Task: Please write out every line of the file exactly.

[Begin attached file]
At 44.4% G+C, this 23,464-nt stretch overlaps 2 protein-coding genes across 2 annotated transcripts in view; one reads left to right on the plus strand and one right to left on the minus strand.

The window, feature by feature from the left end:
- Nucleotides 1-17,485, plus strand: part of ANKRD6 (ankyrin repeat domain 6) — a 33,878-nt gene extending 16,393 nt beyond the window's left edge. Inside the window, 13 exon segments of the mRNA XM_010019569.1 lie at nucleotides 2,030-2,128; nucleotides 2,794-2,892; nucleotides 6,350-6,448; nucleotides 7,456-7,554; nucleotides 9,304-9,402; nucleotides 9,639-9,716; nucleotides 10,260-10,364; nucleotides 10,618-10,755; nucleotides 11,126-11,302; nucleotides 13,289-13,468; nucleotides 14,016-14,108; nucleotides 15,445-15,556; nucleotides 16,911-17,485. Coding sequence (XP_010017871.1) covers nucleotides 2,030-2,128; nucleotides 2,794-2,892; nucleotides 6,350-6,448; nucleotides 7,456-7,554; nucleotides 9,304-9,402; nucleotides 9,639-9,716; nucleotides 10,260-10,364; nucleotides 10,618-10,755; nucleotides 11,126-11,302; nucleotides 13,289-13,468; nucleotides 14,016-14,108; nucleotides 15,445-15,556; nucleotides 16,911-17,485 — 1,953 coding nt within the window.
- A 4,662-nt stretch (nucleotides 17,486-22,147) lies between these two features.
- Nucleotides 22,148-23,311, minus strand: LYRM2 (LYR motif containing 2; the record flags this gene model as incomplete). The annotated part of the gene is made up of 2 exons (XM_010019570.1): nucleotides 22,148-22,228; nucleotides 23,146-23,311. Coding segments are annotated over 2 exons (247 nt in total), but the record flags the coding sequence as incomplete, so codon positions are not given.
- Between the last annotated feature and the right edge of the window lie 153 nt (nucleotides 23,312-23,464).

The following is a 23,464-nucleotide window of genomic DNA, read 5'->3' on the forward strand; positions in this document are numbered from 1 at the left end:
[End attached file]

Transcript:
At 44.4% G+C, this 23,464-nt stretch overlaps 2 protein-coding genes across 2 annotated transcripts in view; one reads left to right on the plus strand and one right to left on the minus strand.

The window, feature by feature from the left end:
- Nucleotides 1-17,485, plus strand: part of ANKRD6 (ankyrin repeat domain 6) — a 33,878-nt gene extending 16,393 nt beyond the window's left edge. Inside the window, 13 exon segments of the mRNA XM_010019569.1 lie at nucleotides 2,030-2,128; nucleotides 2,794-2,892; nucleotides 6,350-6,448; nucleotides 7,456-7,554; nucleotides 9,304-9,402; nucleotides 9,639-9,716; nucleotides 10,260-10,364; nucleotides 10,618-10,755; nucleotides 11,126-11,302; nucleotides 13,289-13,468; nucleotides 14,016-14,108; nucleotides 15,445-15,556; nucleotides 16,911-17,485. Coding sequence (XP_010017871.1) covers nucleotides 2,030-2,128; nucleotides 2,794-2,892; nucleotides 6,350-6,448; nucleotides 7,456-7,554; nucleotides 9,304-9,402; nucleotides 9,639-9,716; nucleotides 10,260-10,364; nucleotides 10,618-10,755; nucleotides 11,126-11,302; nucleotides 13,289-13,468; nucleotides 14,016-14,108; nucleotides 15,445-15,556; nucleotides 16,911-17,485 — 1,953 coding nt within the window.
- A 4,662-nt stretch (nucleotides 17,486-22,147) lies between these two features.
- Nucleotides 22,148-23,311, minus strand: LYRM2 (LYR motif containing 2; the record flags this gene model as incomplete). The annotated part of the gene is made up of 2 exons (XM_010019570.1): nucleotides 22,148-22,228; nucleotides 23,146-23,311. Coding segments are annotated over 2 exons (247 nt in total), but the record flags the coding sequence as incomplete, so codon positions are not given.
- Between the last annotated feature and the right edge of the window lie 153 nt (nucleotides 23,312-23,464).

The following is a 23,464-nucleotide window of genomic DNA, read 5'->3' on the forward strand; positions in this document are numbered from 1 at the left end: